Terrorism in France is not new, but the nature of attacks has changed.
Terror attacks in France have become deadlier, but not more frequent
As the world continued to reel from the news of last night’s deadly terrorist assault in Nice, French politicians insisted their country is at greater risk from terrorism than ever before.
“We are in a war with terrorists who want to strike us at any price and in a very violent way,” French Interior Minister Bernard Cazaneuve said just hours after the attack, in which a truck filled with grenades rammed into a crowd of people celebrating Bastille Day, killing at least 80.
Echoing Cazaneuve, the French ambassador to the United States, Gerard Araud, characterized the attack as an assault upon democracy itself: “Our democracies — France, the United States, our other partners, we are besieged, we face a terrible threat.”
Terrible though the threat may be, terrorism in France is nothing new. Despite perceptions to the contrary, the frequency of terror attacks in France has not increased in recent years, according to data from the Global Terrorism Database, a project by the University of Maryland that tracks terrorist attacks since 1970.
In fact, terrorist attacks in France were far more common before 2011, according to the database: an attack was about four times more likely to occur between 1976 and 2000. In 1979, a single group — the National Liberation Front of Corsica (FLNC) — carried out 132 terrorist attacks, one more than the total number of all attacks committed by terrorist groups between 2011 and 2015.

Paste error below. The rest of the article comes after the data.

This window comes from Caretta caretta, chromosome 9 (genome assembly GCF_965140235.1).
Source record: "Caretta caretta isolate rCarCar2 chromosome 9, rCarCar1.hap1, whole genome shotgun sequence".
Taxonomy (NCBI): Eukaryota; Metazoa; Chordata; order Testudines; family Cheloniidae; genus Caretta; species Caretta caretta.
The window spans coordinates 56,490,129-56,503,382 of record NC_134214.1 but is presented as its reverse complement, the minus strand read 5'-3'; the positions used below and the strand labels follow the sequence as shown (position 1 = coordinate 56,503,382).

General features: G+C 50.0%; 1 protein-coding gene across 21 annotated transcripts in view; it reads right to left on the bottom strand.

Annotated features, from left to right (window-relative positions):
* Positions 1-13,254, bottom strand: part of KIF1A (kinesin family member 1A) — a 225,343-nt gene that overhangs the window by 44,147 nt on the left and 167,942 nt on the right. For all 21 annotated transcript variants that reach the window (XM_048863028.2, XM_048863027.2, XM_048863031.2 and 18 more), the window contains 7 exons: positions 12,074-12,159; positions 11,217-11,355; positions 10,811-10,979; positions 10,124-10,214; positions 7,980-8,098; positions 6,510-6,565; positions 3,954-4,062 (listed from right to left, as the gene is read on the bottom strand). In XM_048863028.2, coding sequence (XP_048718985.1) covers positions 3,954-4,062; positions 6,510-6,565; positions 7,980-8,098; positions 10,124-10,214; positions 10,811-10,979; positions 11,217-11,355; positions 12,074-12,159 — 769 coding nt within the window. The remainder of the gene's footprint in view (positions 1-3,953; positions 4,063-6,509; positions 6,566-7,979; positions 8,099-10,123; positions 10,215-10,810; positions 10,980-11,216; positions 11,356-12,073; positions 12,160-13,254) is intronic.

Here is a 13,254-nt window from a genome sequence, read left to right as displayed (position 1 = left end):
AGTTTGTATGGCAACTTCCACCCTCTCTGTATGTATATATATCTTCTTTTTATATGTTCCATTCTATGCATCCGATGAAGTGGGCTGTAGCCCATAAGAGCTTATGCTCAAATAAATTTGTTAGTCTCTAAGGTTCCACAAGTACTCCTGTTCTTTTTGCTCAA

So what fuels the perception that terror attacks on French soil have become more common, even though they have not?
First, recent terrorist attacks have been far more deadly than the attacks of earlier decades. Previous terrorist groups avoided killing civilians, instead targeting specific politicians, military installations, and property. Before 2015, there had never been a terrorist attack in France that killed more than ten people.
That January, however, al Qaeda gunmen murdered 12 people in the offices of French satirical newspaper Charlie Hebdo, in what was then the deadliest terrorist attack on French soil in at least four decades.
Then, in November, nine men affiliated with the Islamic State murdered 131 civilians in a series of coordinated attacks across Paris, by far the deadliest terrorist attack in recent French history. The attack last night in Nice, the death toll of which is still climbing, fits with this recent trend.
Such acts of mass carnage grab the world's attention, and earn international news coverage, in ways that less brutal acts of terror cannot. This, in turn, makes it seem that terrorist attacks in France have become more common, when in fact they have only become more deadly.
The nature and objectives of the terrorists have also changed. Terrorism in France has traditionally been driven by separatist movements. The FLNC, which has carried out 637 terrorist attacks since 1972, more than any other group, sought independence for the island of Corsica from France; separatist groups from Brittany, the Basque Country, Algeria, and Provence have also been active in recent decades.
These groups have carried out far more acts of terror, and have been active for far longer, than the Islamic State and al Qaeda. But their provincial focus and limited political objectives were not the sort of thing to make headlines around the world.
Today’s terrorists, on the other hand, and the Islamic State especially, seek to futher an apocalyptic vision by sparking a global confrontation between Islam and “Western civilization.” Rather than fighting for provincial autonomy, the Islamic State’s goals are international. As such, their attacks resonate with people all over the world. Attacks like those in Nice and Paris can easily be imagined in Delhi, or Mumbai, or New York, or London, amplifying their impact in people’s imaginations.
Ultimately, the perception that terror attacks are becoming more common reinforces the Islamic State’s objectives, frightening people and encouraging overreactions from governments eager to keep their citizens safe — if not from more terrorist attacks, then at least from the fear of them.